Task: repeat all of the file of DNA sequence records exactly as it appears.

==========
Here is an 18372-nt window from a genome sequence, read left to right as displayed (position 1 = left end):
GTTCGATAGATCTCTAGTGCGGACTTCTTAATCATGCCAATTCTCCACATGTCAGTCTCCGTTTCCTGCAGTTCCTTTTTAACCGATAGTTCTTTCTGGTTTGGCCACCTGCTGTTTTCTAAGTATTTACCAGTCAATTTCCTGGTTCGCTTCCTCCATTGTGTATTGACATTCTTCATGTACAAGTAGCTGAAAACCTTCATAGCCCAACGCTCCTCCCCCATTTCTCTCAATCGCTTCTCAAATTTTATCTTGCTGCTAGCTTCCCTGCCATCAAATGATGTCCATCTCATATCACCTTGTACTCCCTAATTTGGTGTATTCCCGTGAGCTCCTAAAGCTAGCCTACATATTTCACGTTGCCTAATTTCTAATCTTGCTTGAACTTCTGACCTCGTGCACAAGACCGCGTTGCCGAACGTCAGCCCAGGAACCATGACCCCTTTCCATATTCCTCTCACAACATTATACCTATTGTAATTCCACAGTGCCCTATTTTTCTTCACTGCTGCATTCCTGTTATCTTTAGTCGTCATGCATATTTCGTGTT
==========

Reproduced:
Here is an 18372-nt window from a genome sequence, read left to right as displayed (position 1 = left end):
GTTCGATAGATCTCTAGTGCGGACTTCTTAATCATGCCAATTCTCCACATGTCAGTCTCCGTTTCCTGCAGTTCCTTTTTAACCGATAGTTCTTTCTGGTTTGGCCACCTGCTGTTTTCTAAGTATTTACCAGTCAATTTCCTGGTTCGCTTCCTCCATTGTGTATTGACATTCTTCATGTACAAGTAGCTGAAAACCTTCATAGCCCAACGCTCCTCCCCCATTTCTCTCAATCGCTTCTCAAATTTTATCTTGCTGCTAGCTTCCCTGCCATCAAATGATGTCCATCTCATATCACCTTGTACTCCCTAATTTGGTGTATTCCCGTGAGCTCCTAAAGCTAGCCTACATATTTCACGTTGCCTAATTTCTAATCTTGCTTGAACTTCTGACCTCGTGCACAAGACCGCGTTGCCGAACGTCAGCCCAGGAACCATGACCCCTTTCCATATTCCTCTCACAACATTATACCTATTGTAATTCCACAGTGCCCTATTTTTCTTCACTGCTGCATTCCTGTTATCTTTAGTCGTCATGCATATTTCGTGTT